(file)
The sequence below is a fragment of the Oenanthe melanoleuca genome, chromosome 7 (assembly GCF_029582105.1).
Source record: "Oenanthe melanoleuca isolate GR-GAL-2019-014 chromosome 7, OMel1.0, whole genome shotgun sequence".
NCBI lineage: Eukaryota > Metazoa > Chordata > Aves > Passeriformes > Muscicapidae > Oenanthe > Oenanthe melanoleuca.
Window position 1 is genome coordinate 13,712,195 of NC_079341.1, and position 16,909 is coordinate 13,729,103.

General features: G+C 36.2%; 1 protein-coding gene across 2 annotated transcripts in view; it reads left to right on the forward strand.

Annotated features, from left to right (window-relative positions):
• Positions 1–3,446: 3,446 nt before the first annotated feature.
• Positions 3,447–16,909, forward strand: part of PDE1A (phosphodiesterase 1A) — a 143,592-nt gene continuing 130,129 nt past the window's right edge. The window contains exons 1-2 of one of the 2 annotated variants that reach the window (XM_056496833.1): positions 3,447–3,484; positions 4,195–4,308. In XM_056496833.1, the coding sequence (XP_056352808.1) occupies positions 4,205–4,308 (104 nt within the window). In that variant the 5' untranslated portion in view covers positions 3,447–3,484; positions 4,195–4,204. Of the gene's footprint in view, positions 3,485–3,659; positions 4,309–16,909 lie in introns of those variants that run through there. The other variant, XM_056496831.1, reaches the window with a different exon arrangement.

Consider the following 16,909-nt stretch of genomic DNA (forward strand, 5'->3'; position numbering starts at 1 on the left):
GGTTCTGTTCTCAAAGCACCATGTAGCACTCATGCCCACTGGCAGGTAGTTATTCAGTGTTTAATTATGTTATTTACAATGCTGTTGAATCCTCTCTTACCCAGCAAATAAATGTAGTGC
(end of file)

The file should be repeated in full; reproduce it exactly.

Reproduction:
The sequence below is a fragment of the Oenanthe melanoleuca genome, chromosome 7 (assembly GCF_029582105.1).
Source record: "Oenanthe melanoleuca isolate GR-GAL-2019-014 chromosome 7, OMel1.0, whole genome shotgun sequence".
NCBI lineage: Eukaryota > Metazoa > Chordata > Aves > Passeriformes > Muscicapidae > Oenanthe > Oenanthe melanoleuca.
Window position 1 is genome coordinate 13,712,195 of NC_079341.1, and position 16,909 is coordinate 13,729,103.

General features: G+C 36.2%; 1 protein-coding gene across 2 annotated transcripts in view; it reads left to right on the forward strand.

Annotated features, from left to right (window-relative positions):
• Positions 1–3,446: 3,446 nt before the first annotated feature.
• Positions 3,447–16,909, forward strand: part of PDE1A (phosphodiesterase 1A) — a 143,592-nt gene continuing 130,129 nt past the window's right edge. The window contains exons 1-2 of one of the 2 annotated variants that reach the window (XM_056496833.1): positions 3,447–3,484; positions 4,195–4,308. In XM_056496833.1, the coding sequence (XP_056352808.1) occupies positions 4,205–4,308 (104 nt within the window). In that variant the 5' untranslated portion in view covers positions 3,447–3,484; positions 4,195–4,204. Of the gene's footprint in view, positions 3,485–3,659; positions 4,309–16,909 lie in introns of those variants that run through there. The other variant, XM_056496831.1, reaches the window with a different exon arrangement.

Consider the following 16,909-nt stretch of genomic DNA (forward strand, 5'->3'; position numbering starts at 1 on the left):
GGTTCTGTTCTCAAAGCACCATGTAGCACTCATGCCCACTGGCAGGTAGTTATTCAGTGTTTAATTATGTTATTTACAATGCTGTTGAATCCTCTCTTACCCAGCAAATAAATGTAGTGC